The Jam concludes its examination of Americans’ ballots with a look at the very top of the ticket. This race for President has been one of the nastiest, most scandal-filled campaigns in recent memory, and has most Americans just wishing for the end. I won’t sit here and re-hash all the controversies, as the last month alone has given us plenty that have been overplayed on every media outlet imaginable. Instead, I’m going to look at this from purely an electoral perspective: how might the Electoral College play out on the big day, and why?
Let’s get one thing straight out of the gate for my fellow millennials: Neither Gary Johnson nor Jill Stein are going to win this election. Nor are they going to come particularly close. You can blame it on not letting them on the debate stage, the two-party system, blah blah blah, but it’s not happening. Not this year. Jill Stein’s (Green) support in polls is so small that she’s probably not going to have much of an impact on the result. Johnson (Libertarian) might in a few states, though, and I’ll mention that where appropriate.
Let’s also get another fact straight: The Trump campaign is in serious trouble. And it might actually be getting worse. While the IBD/TIPP and LA Times/USC Dornsife tracking polls continue to hold out, most professional pollsters show Hillary Clinton with a lead anywhere from 4 to 7 points. And every few days, we get a poll like the ABC News tracking poll that shows Clinton up double digits (12 in this particular case). In addition, state polls have come out in places like Texas and Alaska (!) showing Trump narrowly ahead or even behind.
Usually, I save my predictions for the end of a post, but I think in this case it might be instructive to lead with them, and then break down the electoral map from there. Here it is:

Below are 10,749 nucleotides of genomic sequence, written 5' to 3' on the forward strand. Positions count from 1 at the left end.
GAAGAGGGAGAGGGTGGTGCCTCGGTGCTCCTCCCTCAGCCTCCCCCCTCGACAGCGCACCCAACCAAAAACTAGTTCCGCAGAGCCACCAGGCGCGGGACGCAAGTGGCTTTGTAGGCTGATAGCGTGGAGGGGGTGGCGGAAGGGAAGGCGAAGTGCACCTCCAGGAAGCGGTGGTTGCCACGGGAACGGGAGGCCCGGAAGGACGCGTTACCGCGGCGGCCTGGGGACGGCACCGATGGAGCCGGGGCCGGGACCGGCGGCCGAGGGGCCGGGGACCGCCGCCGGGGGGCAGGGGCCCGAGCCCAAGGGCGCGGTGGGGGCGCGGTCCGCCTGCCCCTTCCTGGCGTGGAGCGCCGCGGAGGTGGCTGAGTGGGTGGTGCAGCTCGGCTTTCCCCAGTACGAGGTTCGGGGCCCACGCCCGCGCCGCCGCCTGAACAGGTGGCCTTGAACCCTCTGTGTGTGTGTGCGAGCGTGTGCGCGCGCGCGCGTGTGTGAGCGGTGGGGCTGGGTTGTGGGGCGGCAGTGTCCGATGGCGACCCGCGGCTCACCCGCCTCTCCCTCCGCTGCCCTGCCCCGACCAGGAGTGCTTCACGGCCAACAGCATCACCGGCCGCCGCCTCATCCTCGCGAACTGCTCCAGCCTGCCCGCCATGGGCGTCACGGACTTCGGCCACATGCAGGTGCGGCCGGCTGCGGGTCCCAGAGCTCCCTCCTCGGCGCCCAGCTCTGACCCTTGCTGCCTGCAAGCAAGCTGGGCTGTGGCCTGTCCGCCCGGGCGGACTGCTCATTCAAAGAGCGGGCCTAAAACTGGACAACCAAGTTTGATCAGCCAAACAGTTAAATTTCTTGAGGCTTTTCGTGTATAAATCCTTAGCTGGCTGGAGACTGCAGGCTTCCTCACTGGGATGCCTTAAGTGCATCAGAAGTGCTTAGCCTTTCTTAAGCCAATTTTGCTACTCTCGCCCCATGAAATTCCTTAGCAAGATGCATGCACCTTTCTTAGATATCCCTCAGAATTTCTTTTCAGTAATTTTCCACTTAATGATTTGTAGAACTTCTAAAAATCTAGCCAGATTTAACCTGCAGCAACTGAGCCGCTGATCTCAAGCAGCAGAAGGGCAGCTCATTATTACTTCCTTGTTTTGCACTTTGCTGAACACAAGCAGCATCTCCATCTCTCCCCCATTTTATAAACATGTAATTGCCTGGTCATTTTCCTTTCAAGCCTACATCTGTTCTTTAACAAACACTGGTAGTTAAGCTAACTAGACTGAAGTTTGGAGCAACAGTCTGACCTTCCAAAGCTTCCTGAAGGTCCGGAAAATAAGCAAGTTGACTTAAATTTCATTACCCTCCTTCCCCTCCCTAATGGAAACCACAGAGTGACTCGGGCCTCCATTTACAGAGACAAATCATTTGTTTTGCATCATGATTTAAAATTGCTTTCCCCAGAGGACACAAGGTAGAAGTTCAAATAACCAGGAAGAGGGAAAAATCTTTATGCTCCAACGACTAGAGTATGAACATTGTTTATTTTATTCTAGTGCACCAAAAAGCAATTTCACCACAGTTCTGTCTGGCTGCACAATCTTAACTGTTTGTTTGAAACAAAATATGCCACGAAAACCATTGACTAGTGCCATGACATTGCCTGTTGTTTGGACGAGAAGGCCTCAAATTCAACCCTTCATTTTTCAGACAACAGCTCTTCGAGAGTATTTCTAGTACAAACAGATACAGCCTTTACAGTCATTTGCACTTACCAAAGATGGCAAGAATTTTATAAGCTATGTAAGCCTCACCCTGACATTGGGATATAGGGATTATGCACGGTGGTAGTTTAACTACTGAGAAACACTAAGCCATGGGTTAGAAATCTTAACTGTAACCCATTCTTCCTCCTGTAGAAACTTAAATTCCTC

Immediately, a few of these predictions jump off the page if you’re not an elections geek like me. Arizona turning blue? Clinton getting an electoral vote in Nebraska? And why the hell is Utah shaded a different color? Let’s break it down:
First off, Trump’s position in typical swing states is pretty dire. FiveThirtyEight, whose polls-only election model uses polls and adjusts them based on past accuracy and house effects, shows him behind by 4 points or more in Colorado, Virginia, Wisconsin, Pennsylvania, New Hampshire, Nevada, and Florida. The main problem there is, Trump needs almost all of those states to win, especially if Clinton is knocking on the doors of some traditionally red states. There are many reasons he’s doing poorly in these states; his bragging about his ability to sexually assault women because he’s “a star,” is hurting him with female voters everywhere, but his comments about several different minority groups and resultant weakness with those groups is likely what’s hurting him in varying degrees in other states. African-American voters are likely mobilizing against him in Virginia, while Latino voters are likely hurting him badly in Florida and Nevada. There is evidence that the polls don’t capture Latino turnout as easily as other groups’, so he could be losing by even worse margins in those states than we think. Clinton’s campaign also has a superior get-out-the-vote operation whose infrastructure they inherited from President Obama’s previous efforts, and that sometimes means a campaign could overperform its polls by a point or so. Trump also does badly among highly-educated voters, which is probably hurting him in all those states, but Virginia, New Hampshire, and Colorado probably worst of all.
You may have noticed that there are two swing states I didn’t mention. That’s because Trump’s numbers have held up reasonably well (or, at least, are not disastrous) in Iowa and Ohio. One subgroup that Trump is strong with this year is non-college educated white voters, and both of those states have a lot of swing voters that fall into that group. Trump’s rhetoric on trade deals and the loss of manufacturing jobs probably resonates with these people more than most. I think that Ohio has enough Democratic base voters in the major metropolitan areas of Cleveland and Cincinnati to complicate Trump’s efforts. There’s also enough college towns scattered around (Dayton, Akron, Columbus, Oxford, etc.) that Clinton can probably eke out a win even if Trump does better there than he does nationally.